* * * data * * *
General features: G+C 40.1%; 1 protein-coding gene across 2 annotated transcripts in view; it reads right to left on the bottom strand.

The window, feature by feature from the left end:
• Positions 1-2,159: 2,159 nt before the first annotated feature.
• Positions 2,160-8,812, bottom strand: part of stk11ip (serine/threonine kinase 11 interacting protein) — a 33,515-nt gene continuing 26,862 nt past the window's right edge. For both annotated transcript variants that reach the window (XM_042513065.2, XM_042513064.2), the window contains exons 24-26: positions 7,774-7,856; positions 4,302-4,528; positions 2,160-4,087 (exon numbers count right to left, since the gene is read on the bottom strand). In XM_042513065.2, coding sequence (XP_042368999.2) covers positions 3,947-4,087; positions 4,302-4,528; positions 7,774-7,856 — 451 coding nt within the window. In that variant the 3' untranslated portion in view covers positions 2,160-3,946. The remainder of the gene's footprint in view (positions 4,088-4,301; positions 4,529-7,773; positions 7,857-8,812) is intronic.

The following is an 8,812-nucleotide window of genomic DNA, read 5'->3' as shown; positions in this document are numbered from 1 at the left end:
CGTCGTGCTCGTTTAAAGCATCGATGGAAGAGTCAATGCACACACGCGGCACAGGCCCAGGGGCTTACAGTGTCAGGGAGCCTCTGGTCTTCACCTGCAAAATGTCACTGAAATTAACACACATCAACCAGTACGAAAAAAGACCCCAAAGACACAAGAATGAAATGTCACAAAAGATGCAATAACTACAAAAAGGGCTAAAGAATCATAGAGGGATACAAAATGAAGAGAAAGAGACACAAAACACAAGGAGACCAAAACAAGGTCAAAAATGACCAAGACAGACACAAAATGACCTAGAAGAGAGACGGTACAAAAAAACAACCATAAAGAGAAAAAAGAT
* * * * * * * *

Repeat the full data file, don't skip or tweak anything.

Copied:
General features: G+C 40.1%; 1 protein-coding gene across 2 annotated transcripts in view; it reads right to left on the bottom strand.

The window, feature by feature from the left end:
• Positions 1-2,159: 2,159 nt before the first annotated feature.
• Positions 2,160-8,812, bottom strand: part of stk11ip (serine/threonine kinase 11 interacting protein) — a 33,515-nt gene continuing 26,862 nt past the window's right edge. For both annotated transcript variants that reach the window (XM_042513065.2, XM_042513064.2), the window contains exons 24-26: positions 7,774-7,856; positions 4,302-4,528; positions 2,160-4,087 (exon numbers count right to left, since the gene is read on the bottom strand). In XM_042513065.2, coding sequence (XP_042368999.2) covers positions 3,947-4,087; positions 4,302-4,528; positions 7,774-7,856 — 451 coding nt within the window. In that variant the 3' untranslated portion in view covers positions 2,160-3,946. The remainder of the gene's footprint in view (positions 4,088-4,301; positions 4,529-7,773; positions 7,857-8,812) is intronic.

The following is an 8,812-nucleotide window of genomic DNA, read 5'->3' as shown; positions in this document are numbered from 1 at the left end:
CGTCGTGCTCGTTTAAAGCATCGATGGAAGAGTCAATGCACACACGCGGCACAGGCCCAGGGGCTTACAGTGTCAGGGAGCCTCTGGTCTTCACCTGCAAAATGTCACTGAAATTAACACACATCAACCAGTACGAAAAAAGACCCCAAAGACACAAGAATGAAATGTCACAAAAGATGCAATAACTACAAAAAGGGCTAAAGAATCATAGAGGGATACAAAATGAAGAGAAAGAGACACAAAACACAAGGAGACCAAAACAAGGTCAAAAATGACCAAGACAGACACAAAATGACCTAGAAGAGAGACGGTACAAAAAAACAACCATAAAGAGAAAAAAGAT